“They wanted you, they really did.” The woman you had called ‘mother’ for all these years insisted.
“Then why did they give me away?” you challenge, knowing that she was just trying to make you feel better.
“They just weren’t in the position – financially – to support you; they figured you’d have a better life with another family.” Zayn assured.
You snort; for someone with such little practice, Zayn was an excellent liar.
Standing up, you smooth out your skirt, “When you decide to tell the truth, I’ll be waiting.”
You did believe they were telling the truth, you just didn’t want the words they were telling you to be true, so you lied to yourself in hopes that the fiction you told yourself would eventually become fact.
You opened the front door, before slamming it behind you as you step into the cold street, the chilly winter air blowing over your skin, causing a shiver to run through your body. Folding your arms over your chest, you began to walk, needing space to think, to scream.
Because, that was all you wanted to do.
(Age 15) Louis:
“Honestly, sometimes I can’t believe I’m even related to you!” Louis shouted, clearly agitated. It hadn’t been your fault, you hadn’t meant to break the vase. It was purely accidental, but one accident was enough to tip Louis over the edge tonight; after a rough day at work and the hundreds of errands he had to run, he was exhausted and wanted nothing more than to fall asleep and forget about the rest of the world.
Too bad he couldn’t; his mother had told him to look after you.
“You’re the worst sister ever, you’re always getting into trouble, Y/N!” he yelled, breaking your concentration briefly, before you began contemplating once again.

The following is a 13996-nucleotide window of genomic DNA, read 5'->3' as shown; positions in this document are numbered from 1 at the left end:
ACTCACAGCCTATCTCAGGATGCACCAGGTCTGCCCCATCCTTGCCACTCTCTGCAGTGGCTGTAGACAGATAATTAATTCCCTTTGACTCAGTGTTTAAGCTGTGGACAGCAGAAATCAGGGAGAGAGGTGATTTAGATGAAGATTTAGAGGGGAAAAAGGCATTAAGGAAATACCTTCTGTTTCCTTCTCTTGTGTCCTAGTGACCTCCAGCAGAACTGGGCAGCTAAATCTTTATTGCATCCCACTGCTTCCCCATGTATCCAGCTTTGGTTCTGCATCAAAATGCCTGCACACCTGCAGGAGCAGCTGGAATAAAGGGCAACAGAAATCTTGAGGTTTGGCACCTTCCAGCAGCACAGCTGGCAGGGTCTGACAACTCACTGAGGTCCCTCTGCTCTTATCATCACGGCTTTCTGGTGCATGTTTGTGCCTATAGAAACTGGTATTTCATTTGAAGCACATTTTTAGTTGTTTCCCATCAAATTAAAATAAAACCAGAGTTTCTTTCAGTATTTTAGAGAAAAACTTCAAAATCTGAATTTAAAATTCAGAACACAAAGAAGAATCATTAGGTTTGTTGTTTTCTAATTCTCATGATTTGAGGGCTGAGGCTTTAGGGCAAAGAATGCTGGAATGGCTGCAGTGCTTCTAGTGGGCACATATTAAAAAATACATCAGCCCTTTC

He called you his sister, but were you really?
You knew the answer; you had known for a long time.
“How can you say that? How can you say that I’m your sister, when I’m not?”
“What are you talking about, Y/N?” Louis asked, confused at your sudden outburst – you had been silent up until this point.
“I’m talking about how I’m adopted, how you’re not my brother.”
(Age 14) Niall:
You didn’t remember much, of your parents.
After all, they had given you away at a young age, so it was hard for you to pull up these memories that were buried so deep. The earliest memory you had of your birthparents was one of your birthdays. You couldn’t remember how old you were, but you remembered the taste of chocolate cake and your parents singing ‘Happy Birthday’ to you.
And, even though you couldn’t remember them, you missed them.
Your foster parents, and your new family, had never brought up your adoption before – mostly because they were unsure as to whether you knew or not. If you didn’t know, they didn’t want to tell you – in fear of you being mad, or upset.
One day, after hearing your mother talk in a hushed voice about your adoption to a neighbour, you decided to take matters into your own hands.
“I want to know who my parents are.” You said one night, as you and the rest of the family gathered around the dinner table for supper.
Niall spat out his drink, choking on the water upon hearing the news. Your father sat frozen, his spoonful of peas centimetres away from his mouth. A thick silence enveloped the room; the only sounds were that of Niall coughing, and your mother putting down her silverware, before speaking gently.
“I think we need to have a talk.”